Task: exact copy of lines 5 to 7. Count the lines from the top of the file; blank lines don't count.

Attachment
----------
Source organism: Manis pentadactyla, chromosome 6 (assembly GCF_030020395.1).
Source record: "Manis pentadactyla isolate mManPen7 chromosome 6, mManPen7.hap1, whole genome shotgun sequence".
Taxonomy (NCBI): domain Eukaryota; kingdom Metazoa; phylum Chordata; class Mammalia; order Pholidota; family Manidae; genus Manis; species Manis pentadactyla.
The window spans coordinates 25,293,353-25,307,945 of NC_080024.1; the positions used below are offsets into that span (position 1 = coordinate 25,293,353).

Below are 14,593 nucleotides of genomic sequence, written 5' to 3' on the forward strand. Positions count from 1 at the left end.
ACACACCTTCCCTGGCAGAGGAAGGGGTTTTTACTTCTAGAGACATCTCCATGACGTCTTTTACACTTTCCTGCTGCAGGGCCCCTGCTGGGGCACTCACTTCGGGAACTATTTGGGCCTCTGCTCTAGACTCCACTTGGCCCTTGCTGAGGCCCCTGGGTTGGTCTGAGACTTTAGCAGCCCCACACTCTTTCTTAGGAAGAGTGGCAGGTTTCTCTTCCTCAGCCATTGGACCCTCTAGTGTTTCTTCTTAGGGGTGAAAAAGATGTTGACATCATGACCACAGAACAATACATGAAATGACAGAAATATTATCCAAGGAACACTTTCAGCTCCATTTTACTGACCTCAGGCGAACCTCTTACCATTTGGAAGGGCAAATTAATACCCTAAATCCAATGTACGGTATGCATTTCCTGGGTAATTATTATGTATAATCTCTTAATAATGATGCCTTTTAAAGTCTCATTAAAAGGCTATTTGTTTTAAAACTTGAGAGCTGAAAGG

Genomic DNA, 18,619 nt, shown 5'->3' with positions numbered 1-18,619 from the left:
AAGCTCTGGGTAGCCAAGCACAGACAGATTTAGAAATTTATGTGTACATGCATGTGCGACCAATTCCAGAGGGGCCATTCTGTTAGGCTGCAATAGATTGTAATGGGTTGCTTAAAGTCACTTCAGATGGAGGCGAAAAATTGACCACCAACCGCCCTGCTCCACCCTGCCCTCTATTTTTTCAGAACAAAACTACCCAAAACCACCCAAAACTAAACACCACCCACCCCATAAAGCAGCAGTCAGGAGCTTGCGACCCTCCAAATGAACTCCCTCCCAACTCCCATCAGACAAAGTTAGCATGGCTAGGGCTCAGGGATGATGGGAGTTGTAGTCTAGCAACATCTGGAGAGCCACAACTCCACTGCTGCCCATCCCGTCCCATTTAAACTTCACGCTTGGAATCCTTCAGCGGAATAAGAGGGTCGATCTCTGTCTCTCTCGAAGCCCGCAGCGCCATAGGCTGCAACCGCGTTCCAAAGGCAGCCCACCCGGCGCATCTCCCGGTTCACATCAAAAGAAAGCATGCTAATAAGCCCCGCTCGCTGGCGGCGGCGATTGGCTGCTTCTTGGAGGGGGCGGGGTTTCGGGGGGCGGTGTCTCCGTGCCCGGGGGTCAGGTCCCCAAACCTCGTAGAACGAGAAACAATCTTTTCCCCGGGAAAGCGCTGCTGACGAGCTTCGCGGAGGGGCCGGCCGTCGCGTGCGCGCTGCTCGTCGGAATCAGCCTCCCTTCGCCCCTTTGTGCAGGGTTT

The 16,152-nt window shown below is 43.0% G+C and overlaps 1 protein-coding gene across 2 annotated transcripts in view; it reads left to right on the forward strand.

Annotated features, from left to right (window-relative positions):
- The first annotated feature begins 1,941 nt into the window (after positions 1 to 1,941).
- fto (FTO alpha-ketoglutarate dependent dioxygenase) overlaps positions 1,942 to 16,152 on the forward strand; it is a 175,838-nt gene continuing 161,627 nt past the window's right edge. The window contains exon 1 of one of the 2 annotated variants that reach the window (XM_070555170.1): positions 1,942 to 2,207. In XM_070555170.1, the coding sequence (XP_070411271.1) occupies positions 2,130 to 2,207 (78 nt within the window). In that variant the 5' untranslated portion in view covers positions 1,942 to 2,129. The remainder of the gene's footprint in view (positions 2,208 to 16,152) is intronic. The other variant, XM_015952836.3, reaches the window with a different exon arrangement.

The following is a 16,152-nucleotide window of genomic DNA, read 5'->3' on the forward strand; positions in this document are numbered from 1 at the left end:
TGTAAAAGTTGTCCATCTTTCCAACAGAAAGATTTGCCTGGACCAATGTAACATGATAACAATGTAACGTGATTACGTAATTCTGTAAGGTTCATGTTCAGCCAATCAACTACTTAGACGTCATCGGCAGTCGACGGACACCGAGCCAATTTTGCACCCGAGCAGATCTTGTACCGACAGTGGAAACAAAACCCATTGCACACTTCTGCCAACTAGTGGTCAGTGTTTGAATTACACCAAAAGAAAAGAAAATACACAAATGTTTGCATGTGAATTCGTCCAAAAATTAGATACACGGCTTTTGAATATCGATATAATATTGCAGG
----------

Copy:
Below are 14,593 nucleotides of genomic sequence, written 5' to 3' on the forward strand. Positions count from 1 at the left end.
ACACACCTTCCCTGGCAGAGGAAGGGGTTTTTACTTCTAGAGACATCTCCATGACGTCTTTTACACTTTCCTGCTGCAGGGCCCCTGCTGGGGCACTCACTTCGGGAACTATTTGGGCCTCTGCTCTAGACTCCACTTGGCCCTTGCTGAGGCCCCTGGGTTGGTCTGAGACTTTAGCAGCCCCACACTCTTTCTTAGGAAGAGTGGCAGGTTTCTCTTCCTCAGCCATTGGACCCTCTAGTGTTTCTTCTTAGGGGTGAAAAAGATGTTGACATCATGACCACAGAACAATACATGAAATGACAGAAATATTATCCAAGGAACACTTTCAGCTCCATTTTACTGACCTCAGGCGAACCTCTTACCATTTGGAAGGGCAAATTAATACCCTAAATCCAATGTACGGTATGCATTTCCTGGGTAATTATTATGTATAATCTCTTAATAATGATGCCTTTTAAAGTCTCATTAAAAGGCTATTTGTTTTAAAACTTGAGAGCTGAAAGG

Genomic DNA, 18,619 nt, shown 5'->3' with positions numbered 1-18,619 from the left: